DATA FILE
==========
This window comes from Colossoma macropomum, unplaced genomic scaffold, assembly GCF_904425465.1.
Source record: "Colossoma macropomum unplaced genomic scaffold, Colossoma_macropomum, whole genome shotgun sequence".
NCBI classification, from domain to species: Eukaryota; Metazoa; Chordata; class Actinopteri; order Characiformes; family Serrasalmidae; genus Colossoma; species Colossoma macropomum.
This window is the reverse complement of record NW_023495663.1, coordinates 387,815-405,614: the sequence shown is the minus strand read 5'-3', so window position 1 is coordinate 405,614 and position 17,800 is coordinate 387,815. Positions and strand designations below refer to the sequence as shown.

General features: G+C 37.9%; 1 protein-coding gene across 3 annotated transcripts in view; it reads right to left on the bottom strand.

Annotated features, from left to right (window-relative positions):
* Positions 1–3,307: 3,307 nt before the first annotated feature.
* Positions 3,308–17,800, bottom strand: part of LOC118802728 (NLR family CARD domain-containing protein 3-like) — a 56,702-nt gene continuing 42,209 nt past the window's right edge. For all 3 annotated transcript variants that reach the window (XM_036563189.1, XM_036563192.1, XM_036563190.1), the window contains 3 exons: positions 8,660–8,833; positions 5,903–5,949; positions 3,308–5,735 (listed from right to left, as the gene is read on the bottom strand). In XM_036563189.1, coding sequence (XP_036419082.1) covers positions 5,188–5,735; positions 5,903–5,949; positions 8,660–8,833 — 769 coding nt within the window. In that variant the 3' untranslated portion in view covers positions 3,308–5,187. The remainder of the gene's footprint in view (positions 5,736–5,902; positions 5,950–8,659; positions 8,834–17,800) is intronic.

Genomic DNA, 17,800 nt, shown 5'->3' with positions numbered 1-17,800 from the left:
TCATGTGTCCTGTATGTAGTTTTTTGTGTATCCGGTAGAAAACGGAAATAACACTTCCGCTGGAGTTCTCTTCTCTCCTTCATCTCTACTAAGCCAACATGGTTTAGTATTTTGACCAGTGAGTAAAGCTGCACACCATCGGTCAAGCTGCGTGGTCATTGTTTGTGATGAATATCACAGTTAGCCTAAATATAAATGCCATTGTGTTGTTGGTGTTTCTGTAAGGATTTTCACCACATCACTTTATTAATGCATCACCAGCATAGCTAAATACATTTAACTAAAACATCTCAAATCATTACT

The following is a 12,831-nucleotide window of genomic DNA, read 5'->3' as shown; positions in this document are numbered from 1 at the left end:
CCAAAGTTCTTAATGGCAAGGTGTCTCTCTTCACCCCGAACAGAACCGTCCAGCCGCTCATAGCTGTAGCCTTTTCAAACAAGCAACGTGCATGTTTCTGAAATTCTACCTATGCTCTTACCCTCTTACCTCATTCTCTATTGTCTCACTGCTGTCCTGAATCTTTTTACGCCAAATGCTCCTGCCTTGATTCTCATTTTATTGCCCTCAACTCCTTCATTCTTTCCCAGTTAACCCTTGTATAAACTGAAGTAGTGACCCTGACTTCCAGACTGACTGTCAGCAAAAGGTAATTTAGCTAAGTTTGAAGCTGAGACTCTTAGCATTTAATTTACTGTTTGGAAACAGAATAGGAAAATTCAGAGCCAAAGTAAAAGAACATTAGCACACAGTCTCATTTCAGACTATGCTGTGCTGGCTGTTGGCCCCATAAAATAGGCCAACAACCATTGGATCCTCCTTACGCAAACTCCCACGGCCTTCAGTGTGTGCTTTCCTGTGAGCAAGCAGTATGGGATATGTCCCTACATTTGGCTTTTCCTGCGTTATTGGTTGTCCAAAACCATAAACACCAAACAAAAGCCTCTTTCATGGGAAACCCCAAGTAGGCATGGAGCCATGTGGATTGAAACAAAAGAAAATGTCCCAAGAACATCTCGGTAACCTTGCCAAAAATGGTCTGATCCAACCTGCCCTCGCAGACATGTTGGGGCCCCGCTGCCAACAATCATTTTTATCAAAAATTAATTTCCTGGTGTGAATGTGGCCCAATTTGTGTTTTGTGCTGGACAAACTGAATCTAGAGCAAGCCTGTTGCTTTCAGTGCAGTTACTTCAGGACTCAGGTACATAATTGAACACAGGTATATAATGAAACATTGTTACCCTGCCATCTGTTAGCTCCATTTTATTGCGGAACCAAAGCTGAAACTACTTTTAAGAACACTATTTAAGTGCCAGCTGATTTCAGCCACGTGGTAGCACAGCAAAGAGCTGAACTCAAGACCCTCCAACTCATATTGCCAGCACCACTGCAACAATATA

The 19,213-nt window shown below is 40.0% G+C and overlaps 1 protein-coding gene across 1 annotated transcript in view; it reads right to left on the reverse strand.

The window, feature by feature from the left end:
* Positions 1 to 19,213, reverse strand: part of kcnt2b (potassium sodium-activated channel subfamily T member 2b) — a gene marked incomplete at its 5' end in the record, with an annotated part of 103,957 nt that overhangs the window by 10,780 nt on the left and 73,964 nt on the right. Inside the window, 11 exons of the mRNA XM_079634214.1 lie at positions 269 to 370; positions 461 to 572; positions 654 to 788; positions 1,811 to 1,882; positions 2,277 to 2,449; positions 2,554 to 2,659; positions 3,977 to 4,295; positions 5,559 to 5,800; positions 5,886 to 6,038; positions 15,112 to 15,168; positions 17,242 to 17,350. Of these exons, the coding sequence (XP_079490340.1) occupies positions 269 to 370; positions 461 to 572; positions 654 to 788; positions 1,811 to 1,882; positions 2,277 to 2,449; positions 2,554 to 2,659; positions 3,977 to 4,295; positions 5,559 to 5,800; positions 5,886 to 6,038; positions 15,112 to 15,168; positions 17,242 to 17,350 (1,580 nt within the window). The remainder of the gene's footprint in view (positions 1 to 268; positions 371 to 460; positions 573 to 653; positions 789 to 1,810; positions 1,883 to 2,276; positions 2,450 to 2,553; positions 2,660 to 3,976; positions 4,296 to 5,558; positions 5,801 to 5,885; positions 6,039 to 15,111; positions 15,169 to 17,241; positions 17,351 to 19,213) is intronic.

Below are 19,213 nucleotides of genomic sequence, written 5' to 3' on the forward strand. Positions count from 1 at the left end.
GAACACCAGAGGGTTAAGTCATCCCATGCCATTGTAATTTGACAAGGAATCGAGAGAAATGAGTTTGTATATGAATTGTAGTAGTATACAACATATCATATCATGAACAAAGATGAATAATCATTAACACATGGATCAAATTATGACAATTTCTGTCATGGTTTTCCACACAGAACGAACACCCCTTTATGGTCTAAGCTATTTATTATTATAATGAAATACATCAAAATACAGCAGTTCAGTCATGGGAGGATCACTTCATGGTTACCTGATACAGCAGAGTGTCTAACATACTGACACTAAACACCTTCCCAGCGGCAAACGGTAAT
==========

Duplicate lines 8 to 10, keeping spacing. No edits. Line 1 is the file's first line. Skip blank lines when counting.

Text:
* Positions 3,308–17,800, bottom strand: part of LOC118802728 (NLR family CARD domain-containing protein 3-like) — a 56,702-nt gene continuing 42,209 nt past the window's right edge. For all 3 annotated transcript variants that reach the window (XM_036563189.1, XM_036563192.1, XM_036563190.1), the window contains 3 exons: positions 8,660–8,833; positions 5,903–5,949; positions 3,308–5,735 (listed from right to left, as the gene is read on the bottom strand). In XM_036563189.1, coding sequence (XP_036419082.1) covers positions 5,188–5,735; positions 5,903–5,949; positions 8,660–8,833 — 769 coding nt within the window. In that variant the 3' untranslated portion in view covers positions 3,308–5,187. The remainder of the gene's footprint in view (positions 5,736–5,902; positions 5,950–8,659; positions 8,834–17,800) is intronic.

Genomic DNA, 17,800 nt, shown 5'->3' with positions numbered 1-17,800 from the left:
TCATGTGTCCTGTATGTAGTTTTTTGTGTATCCGGTAGAAAACGGAAATAACACTTCCGCTGGAGTTCTCTTCTCTCCTTCATCTCTACTAAGCCAACATGGTTTAGTATTTTGACCAGTGAGTAAAGCTGCACACCATCGGTCAAGCTGCGTGGTCATTGTTTGTGATGAATATCACAGTTAGCCTAAATATAAATGCCATTGTGTTGTTGGTGTTTCTGTAAGGATTTTCACCACATCACTTTATTAATGCATCACCAGCATAGCTAAATACATTTAACTAAAACATCTCAAATCATTACT